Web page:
-disrupts cell integrity and results in cell death
What is the final step in the classic path?
target cell lysis
How is the alternate path initiated? C3b?
-C3 is spontaneously hydrolyzed in plasma at a low level, products are unstable and rapidly degraded
-when C3b produced by any method binds to microbial surfaces, degradation is prevented
-more primitive process
Describe the process of alternative path?
1. spontaneous cleavage of C3 to C3b
2. C3b is prevented from binding normal hosts by regulatory proteins, so it binds the microbe
3. on the microbe, C3b combines with serum factor B to form a complex which is further activated by factor D
4. factor D cleaves factor B while it is attached to C3b to form C3b-Bb complex
5. C3b-Bb acts as C3 convertase (can also form by classical path, then interact with B, alternative)
6. additional C3 molecules are cleaved by C3 convertase
7. C3b binds to the C3b-Bb (convertase) and C5 to make C5 convertase
8. Membrane attack complex
9. bind C8 10. polymerize C9 11. cell lysis
What are three other biologic functions of complement?
What are anaphylatoxins?
-substance that induces degranulation of mast cells and basophils release of histamine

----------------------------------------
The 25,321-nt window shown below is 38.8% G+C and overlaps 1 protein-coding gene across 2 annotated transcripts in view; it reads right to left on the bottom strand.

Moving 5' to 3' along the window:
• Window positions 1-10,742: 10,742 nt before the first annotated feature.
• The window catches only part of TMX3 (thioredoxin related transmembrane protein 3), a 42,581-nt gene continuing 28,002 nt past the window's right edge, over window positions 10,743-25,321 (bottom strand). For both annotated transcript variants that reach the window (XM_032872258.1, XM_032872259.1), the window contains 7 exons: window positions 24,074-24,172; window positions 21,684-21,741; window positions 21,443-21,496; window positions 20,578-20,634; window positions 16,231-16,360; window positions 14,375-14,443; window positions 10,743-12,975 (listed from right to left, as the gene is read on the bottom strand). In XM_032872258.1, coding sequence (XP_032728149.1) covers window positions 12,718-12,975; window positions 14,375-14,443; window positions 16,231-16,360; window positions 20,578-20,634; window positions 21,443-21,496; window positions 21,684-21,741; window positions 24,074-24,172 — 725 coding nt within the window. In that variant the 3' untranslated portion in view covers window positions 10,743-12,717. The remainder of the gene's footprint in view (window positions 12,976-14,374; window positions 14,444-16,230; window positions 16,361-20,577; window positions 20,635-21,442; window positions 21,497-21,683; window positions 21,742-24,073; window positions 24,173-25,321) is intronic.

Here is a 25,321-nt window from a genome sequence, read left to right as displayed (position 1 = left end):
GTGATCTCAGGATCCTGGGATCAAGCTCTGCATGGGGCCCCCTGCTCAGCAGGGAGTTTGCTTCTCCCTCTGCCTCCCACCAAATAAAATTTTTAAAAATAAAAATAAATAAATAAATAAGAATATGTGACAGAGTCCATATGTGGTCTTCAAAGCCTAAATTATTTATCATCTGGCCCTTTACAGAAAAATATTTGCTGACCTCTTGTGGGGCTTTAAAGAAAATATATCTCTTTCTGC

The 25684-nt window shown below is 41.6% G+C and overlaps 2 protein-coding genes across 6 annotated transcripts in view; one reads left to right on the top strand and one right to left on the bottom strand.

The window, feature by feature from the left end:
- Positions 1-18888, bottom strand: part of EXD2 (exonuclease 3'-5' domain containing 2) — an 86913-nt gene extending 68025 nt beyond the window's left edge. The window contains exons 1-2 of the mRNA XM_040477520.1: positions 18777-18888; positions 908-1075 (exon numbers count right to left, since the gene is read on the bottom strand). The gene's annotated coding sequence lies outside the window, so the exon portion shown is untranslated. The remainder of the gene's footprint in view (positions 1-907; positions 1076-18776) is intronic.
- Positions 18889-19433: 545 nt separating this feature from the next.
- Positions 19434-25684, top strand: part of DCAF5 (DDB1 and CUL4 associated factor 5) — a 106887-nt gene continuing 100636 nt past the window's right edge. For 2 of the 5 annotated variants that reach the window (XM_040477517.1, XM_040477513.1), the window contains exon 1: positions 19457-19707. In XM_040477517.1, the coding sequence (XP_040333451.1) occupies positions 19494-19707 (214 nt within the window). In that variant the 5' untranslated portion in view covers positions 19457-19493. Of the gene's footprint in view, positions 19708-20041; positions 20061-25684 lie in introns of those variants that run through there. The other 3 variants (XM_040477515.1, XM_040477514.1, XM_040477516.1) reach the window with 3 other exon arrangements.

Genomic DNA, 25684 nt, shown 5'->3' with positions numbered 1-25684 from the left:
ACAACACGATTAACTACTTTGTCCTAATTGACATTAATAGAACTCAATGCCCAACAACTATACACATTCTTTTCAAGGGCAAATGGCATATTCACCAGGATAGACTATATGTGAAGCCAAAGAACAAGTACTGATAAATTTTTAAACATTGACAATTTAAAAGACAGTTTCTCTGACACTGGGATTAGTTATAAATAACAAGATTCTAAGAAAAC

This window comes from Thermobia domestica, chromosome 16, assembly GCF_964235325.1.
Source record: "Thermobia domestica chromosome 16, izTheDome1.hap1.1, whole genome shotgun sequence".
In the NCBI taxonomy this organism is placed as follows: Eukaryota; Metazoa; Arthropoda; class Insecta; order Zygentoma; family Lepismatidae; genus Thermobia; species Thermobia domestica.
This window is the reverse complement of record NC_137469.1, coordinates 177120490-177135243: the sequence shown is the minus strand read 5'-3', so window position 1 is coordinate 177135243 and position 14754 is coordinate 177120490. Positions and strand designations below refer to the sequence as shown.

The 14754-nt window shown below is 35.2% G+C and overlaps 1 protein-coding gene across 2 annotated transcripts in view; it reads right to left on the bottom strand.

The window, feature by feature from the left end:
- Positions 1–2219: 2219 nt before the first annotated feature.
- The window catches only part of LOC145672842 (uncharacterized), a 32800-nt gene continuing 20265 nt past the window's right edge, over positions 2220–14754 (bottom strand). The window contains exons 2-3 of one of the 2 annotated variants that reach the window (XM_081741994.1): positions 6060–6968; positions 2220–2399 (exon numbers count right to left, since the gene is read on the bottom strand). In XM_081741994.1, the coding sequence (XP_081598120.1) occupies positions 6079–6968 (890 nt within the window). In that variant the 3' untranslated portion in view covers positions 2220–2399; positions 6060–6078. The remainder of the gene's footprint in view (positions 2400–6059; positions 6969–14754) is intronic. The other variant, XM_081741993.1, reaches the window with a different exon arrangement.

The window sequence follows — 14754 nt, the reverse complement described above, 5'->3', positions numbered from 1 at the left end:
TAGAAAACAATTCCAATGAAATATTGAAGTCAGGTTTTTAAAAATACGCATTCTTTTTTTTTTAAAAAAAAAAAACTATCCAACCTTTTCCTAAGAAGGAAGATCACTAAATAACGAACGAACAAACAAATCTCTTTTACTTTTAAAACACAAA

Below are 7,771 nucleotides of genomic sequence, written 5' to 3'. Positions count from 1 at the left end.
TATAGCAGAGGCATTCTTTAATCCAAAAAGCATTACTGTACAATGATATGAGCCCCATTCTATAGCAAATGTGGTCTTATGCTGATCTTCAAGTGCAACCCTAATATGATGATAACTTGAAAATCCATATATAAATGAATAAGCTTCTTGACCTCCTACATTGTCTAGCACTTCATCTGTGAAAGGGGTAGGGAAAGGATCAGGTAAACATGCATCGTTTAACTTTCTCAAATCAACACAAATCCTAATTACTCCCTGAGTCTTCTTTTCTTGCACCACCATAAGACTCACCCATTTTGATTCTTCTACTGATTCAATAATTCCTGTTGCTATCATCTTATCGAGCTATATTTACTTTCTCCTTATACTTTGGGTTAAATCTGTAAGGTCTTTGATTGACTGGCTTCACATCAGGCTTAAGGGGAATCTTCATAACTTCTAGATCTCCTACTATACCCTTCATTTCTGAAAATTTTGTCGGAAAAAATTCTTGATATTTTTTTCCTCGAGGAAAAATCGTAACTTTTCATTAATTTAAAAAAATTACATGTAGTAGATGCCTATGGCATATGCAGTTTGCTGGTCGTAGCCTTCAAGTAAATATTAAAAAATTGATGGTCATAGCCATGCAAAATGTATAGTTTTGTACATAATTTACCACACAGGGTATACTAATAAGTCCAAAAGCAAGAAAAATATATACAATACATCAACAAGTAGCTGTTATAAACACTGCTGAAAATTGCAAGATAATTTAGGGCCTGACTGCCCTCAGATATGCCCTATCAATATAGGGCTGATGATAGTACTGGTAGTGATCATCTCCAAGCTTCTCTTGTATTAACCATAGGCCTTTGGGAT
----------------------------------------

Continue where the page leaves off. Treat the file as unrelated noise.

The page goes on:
-they are certain complement fragments that promote an inflammatory response via binding to complement receptors on mast cells and triggering release of histamine, which increases blood vessel permeability and smooth muscle contraction
-C3a, C5a, C4a
What does C5a stimulate?
What are chemotaxins?
-substances that attract phagocytic cells and cause their migration from areas of lower concentration to areas of higher concentration
-C5a potent chemoattractant for neutrophils- many critical steps happen early
-C3a and C5a generated no matter what path is taken
Opsonization in complement?
-coating of a particular antigen by antibody or complement components renders the cell more attractive to phagocytic cells
-attachment is facilitated by specific receptors on the phagocytic cell surface
-CR1 (complement receptor) binds to the opsonin fragments C3b and C4b and promotes phagocytosis (direct)
Role of Types 1, 3, and 4 complement receptors?
Role of Type 2 complement receptor?
-trap antigens in germinal centers